Arndt of Oconomowoc, manager of the Holy Hill Café,
Kelly Smith/Special to
TOWN OF ERIN — Managing the
Hill Café is going to be one of the biggest challenges that Karen
Arndt, 46, of Oconomowoc has faced in her culinary career.
A culinary management graduate from Waukesha County Technical
College, Arndt is taking over the establishment as it completes a
transition from a full-service cafeteria to a coffee, sandwich and
With its large commercial kitchen and buffet line, and seating for
up to 150 customers, the café is in the Old Monastery Inn, which was
built 102 years ago onto the side of a hill directly below the
Basilica and National Shrine of Mary, Help of Christians at Holy
Robert Mitchell, executive director of the Holy Hill church and
shrine, explained the transition from buffet to café is intended to
provide cost-effective, quality food and refreshments, to the
hundreds of thousands of visitors — described as “pilgrims” by
church officials — who come to tour and worship at the shrine.
“We have a menu of soups, salads and sandwiches. Our primary mission
is to serve the pilgrims,” Arndt said.
“But we want to go beyond that, we want to reach out to the
community,” she added.
“A lot of people don’t know we are here.”
“We want to add some items to our menu and maybe make some changes
in our hours to attract the people in the local community who come
here to bike and hike and enjoy the beauty,” she concluded.
For example, pumpkin chili is a new addition to the café menu that
Arndt says is receiving favorable reviews.
Instead of using the traditional beef along with tomato paste broth,
she uses chicken and a chicken broth with a pumpkin puree to create
a unique flavor.
“I have never had anyone who tried it say they did not like it,” she
One of the biggest challenges that Arndt faces in managing the café
is the extremely seasonal nature of its business.
During the Kettle Moraine’s spectacular fall color season, it can be
standing room only in the café.
Holy Hill Café is located in the Old Missionary Inn,
which used to be the residence for friars who lived at
Holy Hill. The inn is more than 100 years old and was
built into a hill below the church.
Kelly Smith/Special to
‘Feast or famine’
However, in the midst of winter the dining area and
kitchen are almost empty.
“It can be feast or famine,” Arndt explained.
“During the fall color season, we are packed with a line
of people outside waiting to get in,” she continued.
During peak seasons, beginning in June, the café is open
four days a week from Wednesday to Sunday.
It is open three days a week, Friday through Sunday,
during the winter and spring seasons from November until
June After spending about 25 years working in various
manufacturing jobs, Arndt, at the age of 40, and after
taking a European trip with her teenage son, decided “it
was time for a change.”
While enrolled in the WCTC Culinary Management program,
she interned as a kitchen manager at the Inspiro
Catholic Youth Retreat Center at the intersection of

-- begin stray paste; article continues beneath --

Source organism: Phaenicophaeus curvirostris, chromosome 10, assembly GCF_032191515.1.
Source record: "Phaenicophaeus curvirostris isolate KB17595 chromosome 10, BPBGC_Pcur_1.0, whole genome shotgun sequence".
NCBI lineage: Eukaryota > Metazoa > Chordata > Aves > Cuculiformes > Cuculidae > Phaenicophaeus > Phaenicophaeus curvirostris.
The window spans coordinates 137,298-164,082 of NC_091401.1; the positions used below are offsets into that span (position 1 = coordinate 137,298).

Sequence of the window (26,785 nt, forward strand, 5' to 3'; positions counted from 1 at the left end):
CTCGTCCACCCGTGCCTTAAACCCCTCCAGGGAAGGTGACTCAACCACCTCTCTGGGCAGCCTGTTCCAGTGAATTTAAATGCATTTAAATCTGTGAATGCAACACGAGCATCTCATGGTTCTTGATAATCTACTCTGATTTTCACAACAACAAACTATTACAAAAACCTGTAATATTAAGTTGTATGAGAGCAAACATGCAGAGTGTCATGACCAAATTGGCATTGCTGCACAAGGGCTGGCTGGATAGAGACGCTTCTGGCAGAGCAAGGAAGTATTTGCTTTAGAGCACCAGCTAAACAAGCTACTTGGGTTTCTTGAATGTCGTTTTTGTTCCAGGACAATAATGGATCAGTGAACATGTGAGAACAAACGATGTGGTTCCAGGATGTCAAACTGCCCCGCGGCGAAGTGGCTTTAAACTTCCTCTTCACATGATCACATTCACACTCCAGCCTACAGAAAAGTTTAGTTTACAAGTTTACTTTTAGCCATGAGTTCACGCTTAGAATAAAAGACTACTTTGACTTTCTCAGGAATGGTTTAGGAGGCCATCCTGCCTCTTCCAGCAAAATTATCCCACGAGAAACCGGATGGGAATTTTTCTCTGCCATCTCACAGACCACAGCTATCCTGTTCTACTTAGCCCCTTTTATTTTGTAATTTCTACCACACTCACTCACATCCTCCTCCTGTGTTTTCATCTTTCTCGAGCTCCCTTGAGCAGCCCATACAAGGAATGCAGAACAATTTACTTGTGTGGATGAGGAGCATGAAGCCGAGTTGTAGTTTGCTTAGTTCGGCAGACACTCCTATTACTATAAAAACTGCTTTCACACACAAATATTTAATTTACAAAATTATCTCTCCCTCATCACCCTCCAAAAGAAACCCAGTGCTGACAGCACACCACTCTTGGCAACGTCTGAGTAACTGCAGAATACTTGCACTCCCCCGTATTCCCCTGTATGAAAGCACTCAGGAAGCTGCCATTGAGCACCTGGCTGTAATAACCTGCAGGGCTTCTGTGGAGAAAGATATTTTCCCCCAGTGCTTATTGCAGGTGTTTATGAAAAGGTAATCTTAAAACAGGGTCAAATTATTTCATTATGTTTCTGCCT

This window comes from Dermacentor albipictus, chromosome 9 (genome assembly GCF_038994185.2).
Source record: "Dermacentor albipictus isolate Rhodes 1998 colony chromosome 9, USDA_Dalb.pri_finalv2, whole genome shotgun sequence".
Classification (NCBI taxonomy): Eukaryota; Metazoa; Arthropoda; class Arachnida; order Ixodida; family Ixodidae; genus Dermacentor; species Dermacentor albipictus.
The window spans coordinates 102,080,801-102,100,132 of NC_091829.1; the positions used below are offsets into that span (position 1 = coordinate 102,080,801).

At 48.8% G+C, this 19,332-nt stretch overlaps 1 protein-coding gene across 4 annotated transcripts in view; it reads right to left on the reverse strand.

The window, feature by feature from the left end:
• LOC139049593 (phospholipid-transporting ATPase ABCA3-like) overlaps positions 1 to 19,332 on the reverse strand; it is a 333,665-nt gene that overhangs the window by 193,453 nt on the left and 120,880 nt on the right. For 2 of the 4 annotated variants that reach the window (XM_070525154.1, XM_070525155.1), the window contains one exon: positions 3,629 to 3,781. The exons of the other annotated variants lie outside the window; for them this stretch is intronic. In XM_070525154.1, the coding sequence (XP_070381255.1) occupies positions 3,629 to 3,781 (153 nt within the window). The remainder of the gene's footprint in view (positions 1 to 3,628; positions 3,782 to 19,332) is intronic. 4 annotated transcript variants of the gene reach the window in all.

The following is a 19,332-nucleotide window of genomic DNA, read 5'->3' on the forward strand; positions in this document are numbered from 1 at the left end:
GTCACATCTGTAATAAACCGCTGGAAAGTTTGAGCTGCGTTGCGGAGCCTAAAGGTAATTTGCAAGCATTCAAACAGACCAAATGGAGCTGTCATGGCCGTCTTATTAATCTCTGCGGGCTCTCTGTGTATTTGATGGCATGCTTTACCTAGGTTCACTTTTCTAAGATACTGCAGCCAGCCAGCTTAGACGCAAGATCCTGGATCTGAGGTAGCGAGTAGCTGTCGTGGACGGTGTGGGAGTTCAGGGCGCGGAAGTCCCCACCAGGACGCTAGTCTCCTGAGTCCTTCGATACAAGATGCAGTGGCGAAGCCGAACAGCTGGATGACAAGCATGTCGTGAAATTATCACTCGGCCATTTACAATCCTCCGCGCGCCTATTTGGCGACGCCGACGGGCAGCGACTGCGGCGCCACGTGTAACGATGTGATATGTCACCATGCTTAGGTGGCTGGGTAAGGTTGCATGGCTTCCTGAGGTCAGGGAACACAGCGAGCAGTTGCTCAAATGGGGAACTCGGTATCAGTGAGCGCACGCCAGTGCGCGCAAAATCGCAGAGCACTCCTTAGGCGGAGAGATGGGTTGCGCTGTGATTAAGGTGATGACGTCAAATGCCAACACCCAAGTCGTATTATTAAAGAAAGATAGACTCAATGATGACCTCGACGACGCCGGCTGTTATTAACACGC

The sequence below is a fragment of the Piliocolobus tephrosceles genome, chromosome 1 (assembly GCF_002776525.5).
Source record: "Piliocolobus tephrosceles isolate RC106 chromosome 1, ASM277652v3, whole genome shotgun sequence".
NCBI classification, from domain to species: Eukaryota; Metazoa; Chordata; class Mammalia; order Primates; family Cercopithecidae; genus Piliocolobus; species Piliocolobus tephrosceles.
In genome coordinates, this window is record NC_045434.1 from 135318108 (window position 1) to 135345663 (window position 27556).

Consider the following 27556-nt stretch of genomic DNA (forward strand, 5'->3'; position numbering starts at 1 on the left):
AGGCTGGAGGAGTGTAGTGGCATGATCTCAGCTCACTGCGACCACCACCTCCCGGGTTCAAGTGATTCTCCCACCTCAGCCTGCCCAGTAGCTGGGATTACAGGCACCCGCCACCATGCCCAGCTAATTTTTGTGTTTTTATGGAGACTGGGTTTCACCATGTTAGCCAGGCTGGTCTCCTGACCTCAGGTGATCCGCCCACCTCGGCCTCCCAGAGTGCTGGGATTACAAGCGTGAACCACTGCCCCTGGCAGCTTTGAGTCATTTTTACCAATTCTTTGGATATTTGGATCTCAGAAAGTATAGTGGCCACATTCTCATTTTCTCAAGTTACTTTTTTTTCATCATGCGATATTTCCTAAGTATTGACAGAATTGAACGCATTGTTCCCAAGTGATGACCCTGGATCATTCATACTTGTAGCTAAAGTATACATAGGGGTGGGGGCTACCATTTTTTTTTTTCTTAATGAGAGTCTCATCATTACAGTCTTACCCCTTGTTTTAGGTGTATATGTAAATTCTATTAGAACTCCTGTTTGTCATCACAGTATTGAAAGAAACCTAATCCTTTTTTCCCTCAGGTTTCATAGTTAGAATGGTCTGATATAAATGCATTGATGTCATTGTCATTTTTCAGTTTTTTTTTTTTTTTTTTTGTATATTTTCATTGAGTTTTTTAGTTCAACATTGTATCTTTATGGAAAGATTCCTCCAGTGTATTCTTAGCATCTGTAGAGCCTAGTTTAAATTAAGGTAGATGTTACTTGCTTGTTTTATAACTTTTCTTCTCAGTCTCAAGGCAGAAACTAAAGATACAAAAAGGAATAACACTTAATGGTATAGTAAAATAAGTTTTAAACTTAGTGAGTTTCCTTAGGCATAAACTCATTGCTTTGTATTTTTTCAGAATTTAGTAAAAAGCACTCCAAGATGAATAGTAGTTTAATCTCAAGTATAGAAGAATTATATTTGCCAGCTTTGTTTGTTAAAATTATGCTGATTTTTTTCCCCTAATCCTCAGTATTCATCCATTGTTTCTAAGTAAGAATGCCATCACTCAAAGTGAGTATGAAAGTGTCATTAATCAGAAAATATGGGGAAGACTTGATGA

highways K and C in the Town of Merton.
After the retreat center closed in 2017, she held
various part-time food service and grocery jobs until
she learned of the Holy Hill Café opportunity from
former co-workers at the retreat center.
Arndt says it is a coincidence that most of her culinary
career has been spent managing kitchen and food
operations at religious facilities owned by the Catholic
A basilica’s roots
Catholic and Protestant churches in Europe and the
eastern United States sent missionaries to the Upper
Midwest in the mid-1800s to serve the thousands of
settlers lured to the lakes and forests by cheap land
prices and new opportunities.
One of them was Father Francis Paulhuber of Salzburg,
Austria, who was struck by the beauty of a large hill
near a farm he was visiting and purchased 40 acres for
“I feel sure that hill will become one of the most noted
places in all of this land; when it shall be consecrated
and made holy; a place of worship and pilgrimage when
tens of thousands shall come to do homage to the Virgin
Mary and her son,” he wrote.
Through the stewardship of the Roman Catholic Church’s
Order of Discalced Carmelites and the Archdiocese of
Milwaukee, the property grew to 432 acres.
The first church, a tiny log cabin, was build in 1863.
It was replaced by a larger structure in 1881 and the
existing church was constructed in 1926.
With its soaring towers and majestic stained glass
windows, the church is 168 feet long, between 80 and 90
feet wide, and 88 feet high; sitting nearly 1,500 feet
above sea level on the highest elevation in southeastern
Holy Hill was declared a shrine in 1903 by Pope Leo XII
and the church designated as minor basilica by Pope
Benedict XVI in 2006.
It is among 84 churches in the United States that have
received special recognition and rites by a pope.
It is listed on both the Wisconsin and National
Registers of Historic Places and was declared by Gov.
Tommy Thompson in 1998 as “a valued historical landmark
and an architectural masterpiece.”